To improve NHS staff wellbeing, there is a need to move away from calling for greater individual resilience and towards improved change and support at an organisational level, says Ian Tegerdine.
Concerning stress levels in the NHS workforce have been well documented with increasing workloads being largely to blame for the declining mental wellbeing of our vitally important frontline staff.
The latest NHS annual staff survey results show that 77 per cent of staff feel they have unrealistic time pressures at work and 56 per cent report working additional unpaid hours.
The survey also found that the percentage of staff reporting work-related stress illnesses is now at its highest level of 40.3 per cent (an increase from 36 per cent in 2016). The impact of this is enormous, not only for staff but also patients, service users and the taxpayer.
Stress is believed to account for over 30 per cent of sickness absence in the NHS, costing the service £300-400m per year.
If we are going to reverse this trend then it’s crucial that we make changes on an organisational level to support frontline staff, a position which was endorsed last year by Prerana Issar, the NHS’ chief people officer, who said NHS staff should be prioritised for receiving mental healthcare because of the “stressful” nature of the job.
I recently spoke at the HSJ Workforce Forum about the need for intervention to meet the challenges of NHS workforce stress and introduced a Workforce Stress and the Supportive Organisation framework which has been developed for Health Education England by the National Workforce Skills Development Unit at The Tavistock and Portman Foundation Trust.
The NWSDU was commissioned by HEE and has been established to meet the workforce challenges in healthcare.
Impact of systems on staff wellbeing
The framework has been underpinned by our research and designed to be used alongside NHS England’s Health and Wellbeing framework to challenge NHS employers to evaluate the impact of their systems, processes and cultures on staff health and wellbeing, and consider how they can provide better support.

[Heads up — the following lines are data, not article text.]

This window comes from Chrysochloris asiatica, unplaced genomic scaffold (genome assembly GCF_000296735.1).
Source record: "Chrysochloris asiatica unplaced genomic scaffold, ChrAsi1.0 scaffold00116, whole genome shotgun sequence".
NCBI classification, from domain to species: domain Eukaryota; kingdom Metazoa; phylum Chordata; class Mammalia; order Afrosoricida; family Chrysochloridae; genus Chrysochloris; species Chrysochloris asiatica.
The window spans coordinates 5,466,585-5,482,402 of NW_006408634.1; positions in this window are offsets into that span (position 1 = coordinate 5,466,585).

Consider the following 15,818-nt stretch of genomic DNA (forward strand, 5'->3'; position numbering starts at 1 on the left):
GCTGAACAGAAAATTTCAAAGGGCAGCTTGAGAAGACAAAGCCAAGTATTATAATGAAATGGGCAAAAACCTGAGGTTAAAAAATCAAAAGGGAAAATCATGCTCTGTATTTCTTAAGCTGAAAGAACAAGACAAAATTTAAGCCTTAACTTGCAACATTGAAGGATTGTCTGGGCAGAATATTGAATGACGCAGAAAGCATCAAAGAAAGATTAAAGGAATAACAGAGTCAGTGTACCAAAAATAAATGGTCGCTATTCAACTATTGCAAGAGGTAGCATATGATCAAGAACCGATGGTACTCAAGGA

A clear learning from our research is that the NHS has a substantial role to play in supporting the workforce to undertake what are inherently psychologically demanding roles and that there is a need to move away from focusing on a call for greater individual resilience and towards organisational change and support.
It is not about relying on individuals to improve their own mental wellbeing but encouraging the space to think, reflect and plan change at an organisational level.
The aims of the framework are to move beyond basic health and wellbeing interventions and compliment existing measures which are in place to reduce staff stress. It is underpinned by five pillars of psychological wellbeing: behaviours, attitudes and beliefs, leadership and management, the nature of work, psychological safety, and structures and processes.
As a resource, it is designed to help senior staff take an in-depth look at their organisation and identify its more or less supportive aspects and gives practical advice and resources for creating change to increase workforce wellbeing
As a resource, it is designed to help senior staff take an in-depth look at their organisation and identify its more or less supportive aspects and gives practical advice and resources for creating change to increase workforce wellbeing.
As well as internal processes, it also encourages the consideration of external demands on a specific team or organisation including resource allocation, relationships with commissioners and regulators as well as educational and professional bodies.
The framework has been ‘bench tested’ in NHS organisations and HEE has made it available via its website.
One of the biggest challenges facing the NHS is workforce resilience, capacity and wellbeing and it is important to acknowledge that the nature of the work done by any caring profession can be challenging to psychological wellbeing.
Individual trusts and NHS managers don’t have the standalone power to tackle the issues of increasing NHS staff workloads and the growing recruitment crisis but they can make changes which can have a significant impact on the mental wellbeing of their staff who are, after all, the most important resource in the NHS.